If You’re Going to Store Cookies, EU Court Says You Need the Users’ Active Consent: Data Privacy Trends
After two weeks in Italy, of course my first post back had to be a post about Europe, right? ;o) Regardless, while I was out last week, a notable decision was announced by the Court of Justice of the European Union which might impact a few people (i.e., anyone from the EU who accesses websites).
Anyway, as covered in Rob Robinson’s terrific Complex Discovery blog last week (Storing Cookies Requires Internet Users’ Active Consent Says Court of Justice of the European Union), in Case C-673/17, Bundesverband der Verbraucherzentralen und Verbraucherverbände ̶ Verbraucherzentrale Bundesverband eV v Planet49 GmbH, the Court of Justice of the European Union decided that the consent which a website user must give to the storage of and access to cookies on his or her equipment is not validly constituted by way of a prechecked checkbox which that user must deselect to refuse his or her consent.
Per the press announcement from the Court of Justice of the European Union, the German Federation of Consumer Organisations challenged the use by the German company, Planet49, of a pre-ticked checkbox in connection with online promotional games, by which internet users wishing to participate consent to the storage of cookies before the German courts. As a result, the Bundesgerichtshof (Federal Court of Justice, Germany) asked the Court of Justice to interpret the EU law on the protection of electronic communications privacy. P.S., don’t ask me to pronounce some of these words… ;o)
That decision is unaffected by whether or not the information stored or accessed on the user’s equipment is personal data. EU law aims to protect the user from any interference with his or her private life, in particular, from the risk that hidden identifiers and other similar devices enter those users’ terminal equipment without their knowledge.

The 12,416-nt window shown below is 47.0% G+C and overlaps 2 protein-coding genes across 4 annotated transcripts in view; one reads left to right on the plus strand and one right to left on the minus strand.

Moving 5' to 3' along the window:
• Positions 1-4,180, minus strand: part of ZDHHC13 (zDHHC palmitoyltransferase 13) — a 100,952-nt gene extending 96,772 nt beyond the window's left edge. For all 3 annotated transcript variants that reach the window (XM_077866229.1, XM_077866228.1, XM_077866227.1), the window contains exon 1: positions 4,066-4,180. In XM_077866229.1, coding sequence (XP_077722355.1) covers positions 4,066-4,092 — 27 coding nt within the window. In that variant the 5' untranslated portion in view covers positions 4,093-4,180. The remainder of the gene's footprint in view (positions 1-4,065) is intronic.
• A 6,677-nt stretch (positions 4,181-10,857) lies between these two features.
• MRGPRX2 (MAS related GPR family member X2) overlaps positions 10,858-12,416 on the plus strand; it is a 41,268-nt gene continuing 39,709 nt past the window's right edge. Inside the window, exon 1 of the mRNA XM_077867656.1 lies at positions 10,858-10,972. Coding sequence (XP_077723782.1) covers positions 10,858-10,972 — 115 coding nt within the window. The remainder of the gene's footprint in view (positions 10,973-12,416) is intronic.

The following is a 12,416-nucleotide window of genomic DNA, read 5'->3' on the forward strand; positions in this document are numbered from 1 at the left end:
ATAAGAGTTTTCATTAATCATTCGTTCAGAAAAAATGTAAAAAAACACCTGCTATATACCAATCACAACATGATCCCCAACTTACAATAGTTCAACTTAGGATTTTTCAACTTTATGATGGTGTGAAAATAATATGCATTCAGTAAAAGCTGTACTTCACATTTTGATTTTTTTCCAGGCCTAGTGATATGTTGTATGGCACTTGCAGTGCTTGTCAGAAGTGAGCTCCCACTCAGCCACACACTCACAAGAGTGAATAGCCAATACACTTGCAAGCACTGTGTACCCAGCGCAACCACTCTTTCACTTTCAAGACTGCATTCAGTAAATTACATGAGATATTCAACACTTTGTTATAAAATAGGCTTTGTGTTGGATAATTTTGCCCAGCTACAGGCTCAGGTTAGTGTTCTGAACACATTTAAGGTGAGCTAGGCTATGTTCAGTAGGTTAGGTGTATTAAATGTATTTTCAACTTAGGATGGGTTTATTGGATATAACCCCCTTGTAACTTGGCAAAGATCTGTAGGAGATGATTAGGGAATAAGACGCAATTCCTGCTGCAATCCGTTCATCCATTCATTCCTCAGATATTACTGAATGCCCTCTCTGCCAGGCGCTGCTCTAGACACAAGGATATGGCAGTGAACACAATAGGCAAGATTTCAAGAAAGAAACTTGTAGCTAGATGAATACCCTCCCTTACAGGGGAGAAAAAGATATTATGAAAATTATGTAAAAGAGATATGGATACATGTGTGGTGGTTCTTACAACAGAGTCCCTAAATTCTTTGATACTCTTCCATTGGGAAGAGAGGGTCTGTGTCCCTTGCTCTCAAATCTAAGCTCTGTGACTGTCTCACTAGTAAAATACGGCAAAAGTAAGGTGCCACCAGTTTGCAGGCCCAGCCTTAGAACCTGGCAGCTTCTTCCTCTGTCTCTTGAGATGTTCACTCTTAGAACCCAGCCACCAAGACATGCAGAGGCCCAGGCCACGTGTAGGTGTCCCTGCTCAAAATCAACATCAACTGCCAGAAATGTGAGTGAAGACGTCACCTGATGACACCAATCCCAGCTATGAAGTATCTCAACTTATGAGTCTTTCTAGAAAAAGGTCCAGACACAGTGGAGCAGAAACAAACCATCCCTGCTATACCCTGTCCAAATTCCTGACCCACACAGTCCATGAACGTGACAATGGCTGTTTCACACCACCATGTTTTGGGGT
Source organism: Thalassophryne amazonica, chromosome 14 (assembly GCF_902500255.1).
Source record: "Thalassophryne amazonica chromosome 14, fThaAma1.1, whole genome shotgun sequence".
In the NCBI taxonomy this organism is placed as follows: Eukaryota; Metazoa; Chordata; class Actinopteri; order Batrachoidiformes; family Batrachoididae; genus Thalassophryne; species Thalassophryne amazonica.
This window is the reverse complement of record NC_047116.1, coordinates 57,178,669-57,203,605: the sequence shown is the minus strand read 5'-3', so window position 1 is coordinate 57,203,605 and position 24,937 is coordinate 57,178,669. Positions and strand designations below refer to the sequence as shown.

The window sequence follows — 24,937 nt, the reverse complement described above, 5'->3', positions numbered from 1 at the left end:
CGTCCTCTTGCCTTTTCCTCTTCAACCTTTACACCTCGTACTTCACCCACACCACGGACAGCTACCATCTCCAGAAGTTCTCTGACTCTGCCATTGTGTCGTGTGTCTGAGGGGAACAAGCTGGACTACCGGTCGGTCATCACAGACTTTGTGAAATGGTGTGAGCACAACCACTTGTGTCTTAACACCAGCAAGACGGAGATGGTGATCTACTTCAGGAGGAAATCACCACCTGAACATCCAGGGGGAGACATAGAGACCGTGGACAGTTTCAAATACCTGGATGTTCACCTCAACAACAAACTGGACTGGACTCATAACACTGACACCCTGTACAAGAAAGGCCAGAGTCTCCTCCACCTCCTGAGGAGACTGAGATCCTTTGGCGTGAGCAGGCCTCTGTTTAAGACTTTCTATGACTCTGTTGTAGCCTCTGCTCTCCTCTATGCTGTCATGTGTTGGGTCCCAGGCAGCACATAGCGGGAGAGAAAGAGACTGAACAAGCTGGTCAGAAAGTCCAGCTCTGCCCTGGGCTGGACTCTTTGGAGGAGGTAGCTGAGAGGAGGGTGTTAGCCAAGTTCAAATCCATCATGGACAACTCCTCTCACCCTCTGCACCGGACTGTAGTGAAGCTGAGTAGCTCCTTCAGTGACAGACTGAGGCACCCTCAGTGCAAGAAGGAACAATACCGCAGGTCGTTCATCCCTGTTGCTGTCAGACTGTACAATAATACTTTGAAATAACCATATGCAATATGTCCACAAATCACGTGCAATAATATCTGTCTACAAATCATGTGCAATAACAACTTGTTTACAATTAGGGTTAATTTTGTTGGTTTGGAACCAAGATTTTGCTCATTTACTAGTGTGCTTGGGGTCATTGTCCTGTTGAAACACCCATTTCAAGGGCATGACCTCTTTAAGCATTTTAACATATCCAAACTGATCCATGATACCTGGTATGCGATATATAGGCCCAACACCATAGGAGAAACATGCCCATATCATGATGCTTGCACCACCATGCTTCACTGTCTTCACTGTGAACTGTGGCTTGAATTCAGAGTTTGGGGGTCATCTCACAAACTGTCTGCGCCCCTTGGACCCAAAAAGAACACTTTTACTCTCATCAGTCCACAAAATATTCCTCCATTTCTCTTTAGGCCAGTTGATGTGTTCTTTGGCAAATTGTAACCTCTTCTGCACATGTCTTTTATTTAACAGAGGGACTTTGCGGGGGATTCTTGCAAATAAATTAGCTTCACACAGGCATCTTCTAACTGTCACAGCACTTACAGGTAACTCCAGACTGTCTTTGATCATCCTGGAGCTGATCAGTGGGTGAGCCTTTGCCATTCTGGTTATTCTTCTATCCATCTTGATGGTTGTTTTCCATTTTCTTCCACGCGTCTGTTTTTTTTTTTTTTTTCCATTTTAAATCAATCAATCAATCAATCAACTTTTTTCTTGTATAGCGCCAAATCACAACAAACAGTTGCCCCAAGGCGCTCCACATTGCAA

The Court notes that consent must be specific so that the fact that a user selects the button to participate in a promotional lottery is not sufficient for it to be concluded that the user validly gave his or her consent to the storage of cookies.
Furthermore, according to the Court, the information that the service provider must give to a user includes the duration of the operation of cookies and whether or not third parties may have access to those cookies.
Interesting data privacy developments continue that will certainly shape how we not only share information, but even use websites going forward. It will be interesting to see what the landscape for internet use looks like a few years from now.
BTW, as noted above, I’ve been gone for two weeks, so I want to give a BIG THANKS to Tom O’Connor for his terrific white paper on 30(b)(6) witness depositions that we were able to cover as a six-part series on our blog for the past two weeks. So, instead of giving you the “best of eDiscovery Daily” these past two weeks, we were able to give you new content!
Also, BTW, Complex Discovery is currently conducting its Fall 2019 eDiscovery Business Confidence Survey. This is the sixteenth quarterly eDiscovery Business Confidence Survey conducted by Complex Discovery. All questions are multiple-choice, and the entire survey can be completed in about two minutes, so please check it out and feel free to participate.
So, what do you think? Will this ruling affect how websites request consent for cookies? Please share any comments you might have or if you’d like to know more about a particular topic.
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